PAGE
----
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While we know Luther as co-lead on the Paradowski development team, one of his earlier St. Louis jobs was as a Creative Director. At a real estate company, Luther was making ads, newspaper layouts and working up a sweat in Quark Express. He says it didn’t pay very well, so he moved back into development. And as the creative person writing this I say to you, Luther, good move. He mentions that if he ever finished his degree, it would be for management or possibly creative design. 

In his free time, Luther makes the world an easier (and more fun) place with personal coding projects. He built an electronic poll pad app for a company called No Ink. You may have noticed how in recent years, you can sign in and vote on an iPad. Well, that has Luther’s fingerprints all over it. Another favorite after-school project was an app for Spin Streak. The idea being: when you go into a restaurant, you scan a QR code at your table and pull a little lever to win a free free, a milkshake, etc. Unfortunately, the technology wasn’t managed properly and the app is no longer active. 

The last thing you should know about Luther is that he isn’t easily thrown. Just look at these curveballs.

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CS:

What is your favorite Will Smith song?

LL:

I gotta say, that’s kind of hard. Because it’s “Parent’s Just Don’t Understand”, but halfway through the song, my head breaks out in “Nightmare on My Street.” I’m singing along, then basically right after, “I didn’t notice that police car!” I switch to “And then silence, it was a brand new day. Hehe, I wasn’t scared of him anyway.”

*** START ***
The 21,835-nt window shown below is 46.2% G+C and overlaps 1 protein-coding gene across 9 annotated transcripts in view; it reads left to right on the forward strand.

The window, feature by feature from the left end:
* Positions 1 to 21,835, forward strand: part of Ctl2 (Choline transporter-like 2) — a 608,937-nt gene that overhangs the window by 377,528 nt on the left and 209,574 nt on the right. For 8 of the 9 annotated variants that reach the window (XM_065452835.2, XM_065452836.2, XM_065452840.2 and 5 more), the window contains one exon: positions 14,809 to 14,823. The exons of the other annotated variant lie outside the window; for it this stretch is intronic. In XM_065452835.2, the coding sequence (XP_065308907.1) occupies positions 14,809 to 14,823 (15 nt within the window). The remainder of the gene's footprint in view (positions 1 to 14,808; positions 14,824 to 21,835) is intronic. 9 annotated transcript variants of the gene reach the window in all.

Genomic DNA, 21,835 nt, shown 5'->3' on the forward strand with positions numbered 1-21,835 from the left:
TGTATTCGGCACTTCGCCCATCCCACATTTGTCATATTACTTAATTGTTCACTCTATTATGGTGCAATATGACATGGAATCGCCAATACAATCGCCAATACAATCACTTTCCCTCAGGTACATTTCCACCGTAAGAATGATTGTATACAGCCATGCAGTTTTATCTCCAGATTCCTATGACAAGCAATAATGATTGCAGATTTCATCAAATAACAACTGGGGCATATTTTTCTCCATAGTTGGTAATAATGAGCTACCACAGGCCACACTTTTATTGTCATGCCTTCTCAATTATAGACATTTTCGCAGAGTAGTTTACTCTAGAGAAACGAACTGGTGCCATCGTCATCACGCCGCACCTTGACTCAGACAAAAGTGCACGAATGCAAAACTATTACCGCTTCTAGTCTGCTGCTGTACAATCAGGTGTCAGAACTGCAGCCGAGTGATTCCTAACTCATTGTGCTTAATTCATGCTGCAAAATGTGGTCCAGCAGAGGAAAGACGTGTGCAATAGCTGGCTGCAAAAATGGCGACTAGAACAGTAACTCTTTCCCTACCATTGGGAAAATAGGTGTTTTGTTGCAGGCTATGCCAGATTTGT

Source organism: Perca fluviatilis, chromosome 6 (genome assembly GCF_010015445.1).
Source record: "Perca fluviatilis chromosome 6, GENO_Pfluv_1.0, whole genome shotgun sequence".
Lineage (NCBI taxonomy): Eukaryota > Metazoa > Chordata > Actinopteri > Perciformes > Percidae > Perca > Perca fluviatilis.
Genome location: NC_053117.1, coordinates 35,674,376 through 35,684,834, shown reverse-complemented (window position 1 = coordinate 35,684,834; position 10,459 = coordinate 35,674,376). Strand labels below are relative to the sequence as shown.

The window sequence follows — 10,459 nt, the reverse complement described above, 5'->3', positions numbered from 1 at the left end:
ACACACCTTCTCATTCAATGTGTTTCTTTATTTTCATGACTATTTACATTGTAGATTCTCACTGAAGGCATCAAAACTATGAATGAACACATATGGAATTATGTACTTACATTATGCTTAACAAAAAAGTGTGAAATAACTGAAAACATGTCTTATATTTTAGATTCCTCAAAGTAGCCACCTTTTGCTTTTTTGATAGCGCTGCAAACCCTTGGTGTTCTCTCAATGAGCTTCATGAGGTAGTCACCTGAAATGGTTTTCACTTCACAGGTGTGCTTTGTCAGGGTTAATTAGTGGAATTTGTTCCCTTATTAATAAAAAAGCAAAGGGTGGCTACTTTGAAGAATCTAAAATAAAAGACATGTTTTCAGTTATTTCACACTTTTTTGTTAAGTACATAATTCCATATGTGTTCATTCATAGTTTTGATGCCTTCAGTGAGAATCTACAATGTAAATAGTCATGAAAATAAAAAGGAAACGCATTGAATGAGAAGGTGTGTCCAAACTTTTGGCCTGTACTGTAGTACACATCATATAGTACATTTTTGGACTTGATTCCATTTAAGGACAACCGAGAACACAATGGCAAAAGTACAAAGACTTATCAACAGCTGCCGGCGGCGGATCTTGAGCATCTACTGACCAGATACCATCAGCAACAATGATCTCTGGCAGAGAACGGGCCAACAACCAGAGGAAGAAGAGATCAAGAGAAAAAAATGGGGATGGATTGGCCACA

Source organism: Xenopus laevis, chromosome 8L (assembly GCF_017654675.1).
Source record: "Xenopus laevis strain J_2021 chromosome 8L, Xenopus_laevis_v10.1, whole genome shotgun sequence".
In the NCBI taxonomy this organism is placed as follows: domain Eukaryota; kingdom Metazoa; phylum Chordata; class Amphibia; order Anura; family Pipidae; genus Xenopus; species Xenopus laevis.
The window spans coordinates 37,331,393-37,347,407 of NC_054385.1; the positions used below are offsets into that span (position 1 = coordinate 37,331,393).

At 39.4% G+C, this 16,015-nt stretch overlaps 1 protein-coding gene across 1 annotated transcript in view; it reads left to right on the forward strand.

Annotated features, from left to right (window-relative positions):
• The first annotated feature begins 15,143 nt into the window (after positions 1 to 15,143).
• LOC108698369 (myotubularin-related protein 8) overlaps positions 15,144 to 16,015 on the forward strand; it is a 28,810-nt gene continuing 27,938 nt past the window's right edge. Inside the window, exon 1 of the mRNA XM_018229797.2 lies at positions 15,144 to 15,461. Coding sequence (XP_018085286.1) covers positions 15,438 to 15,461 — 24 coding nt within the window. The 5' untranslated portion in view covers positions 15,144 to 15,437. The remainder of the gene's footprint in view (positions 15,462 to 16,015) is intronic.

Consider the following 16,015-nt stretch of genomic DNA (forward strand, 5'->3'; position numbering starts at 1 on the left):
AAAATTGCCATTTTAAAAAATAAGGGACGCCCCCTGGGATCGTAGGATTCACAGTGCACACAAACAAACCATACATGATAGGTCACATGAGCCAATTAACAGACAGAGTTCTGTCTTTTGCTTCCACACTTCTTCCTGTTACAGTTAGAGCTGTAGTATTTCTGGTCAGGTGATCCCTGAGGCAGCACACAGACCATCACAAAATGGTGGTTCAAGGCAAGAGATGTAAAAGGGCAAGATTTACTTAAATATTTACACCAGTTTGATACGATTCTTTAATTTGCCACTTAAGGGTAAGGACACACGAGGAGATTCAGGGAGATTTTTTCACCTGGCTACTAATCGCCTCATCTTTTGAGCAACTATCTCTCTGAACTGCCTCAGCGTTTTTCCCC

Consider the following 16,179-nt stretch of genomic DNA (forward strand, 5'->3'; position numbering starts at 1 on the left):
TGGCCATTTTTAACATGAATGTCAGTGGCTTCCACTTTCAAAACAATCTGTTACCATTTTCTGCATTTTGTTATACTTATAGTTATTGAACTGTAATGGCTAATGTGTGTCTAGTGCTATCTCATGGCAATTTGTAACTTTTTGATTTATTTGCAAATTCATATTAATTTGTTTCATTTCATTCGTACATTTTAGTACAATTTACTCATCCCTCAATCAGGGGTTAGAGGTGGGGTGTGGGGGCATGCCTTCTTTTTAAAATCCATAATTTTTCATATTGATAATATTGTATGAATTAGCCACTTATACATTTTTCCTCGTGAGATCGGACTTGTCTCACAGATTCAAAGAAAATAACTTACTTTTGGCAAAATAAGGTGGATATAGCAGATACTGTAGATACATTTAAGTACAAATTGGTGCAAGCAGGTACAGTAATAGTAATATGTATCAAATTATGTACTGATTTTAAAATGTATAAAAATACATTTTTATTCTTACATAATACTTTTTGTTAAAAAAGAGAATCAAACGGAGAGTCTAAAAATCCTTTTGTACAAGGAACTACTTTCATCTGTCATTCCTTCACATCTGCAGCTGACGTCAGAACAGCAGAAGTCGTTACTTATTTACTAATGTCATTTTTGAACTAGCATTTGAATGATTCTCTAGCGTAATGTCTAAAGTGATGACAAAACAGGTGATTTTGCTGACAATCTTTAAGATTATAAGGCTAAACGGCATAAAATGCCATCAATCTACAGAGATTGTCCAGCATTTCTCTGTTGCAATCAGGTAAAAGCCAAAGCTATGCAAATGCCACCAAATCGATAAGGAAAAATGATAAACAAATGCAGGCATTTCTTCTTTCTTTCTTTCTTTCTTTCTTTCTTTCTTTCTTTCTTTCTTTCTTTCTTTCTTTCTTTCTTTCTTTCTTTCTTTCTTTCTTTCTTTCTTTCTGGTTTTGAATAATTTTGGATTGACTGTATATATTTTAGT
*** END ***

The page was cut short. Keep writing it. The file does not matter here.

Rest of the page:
CS:

You should mix those songs.

LL:

That’s not a bad idea.

CS:

Speaking of, what’s your taste in music like?

LL:

Growing up, I listened to pop. Then I got introduced to rap, then hard rock, then heavy metal, then to pretty much techno, then techno stuck around until Dubstep, and for now it’s mostly Dubstep.

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CS:

What would you have me listen to as an intro to Dubstep?

LL:

To got into it? I’d start with some Skrillex... sorry. It’s not the best, it’s not the worst. The Skrillex/Korn collaboration is a good transition if you like rock and new metal. And I’ve bought a few of Derek Yeager's albums.

CS:

Do you play any instruments?

LL:

You mean this? (holds up one of those crazy music computer pads). I had a SoundCloud in ‘99. I thought I was horrible, but listening to what’s popular today I’m like, what? I was just ahead of my time.

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CS:

How did you meet your lovely wife?

LL:

We went on our first date 8 years ago. It was just supposed to be coffee at Coffee Cartel. But we hit it off so then we went to dinner at this place next to Jilly’s. Things were still going great so we got ice cream at Maggie Moo’s. It was only supposed to be coffee {chuckles}.

CS:

D’aw. And what’s been your creative outlet as of late?

LL:

Just drawing. I find photos on the Internet and draw them, mostly figure drawings. I’m trying to get the human form right. I don’t think I’m anywhere close, but I’m still trying.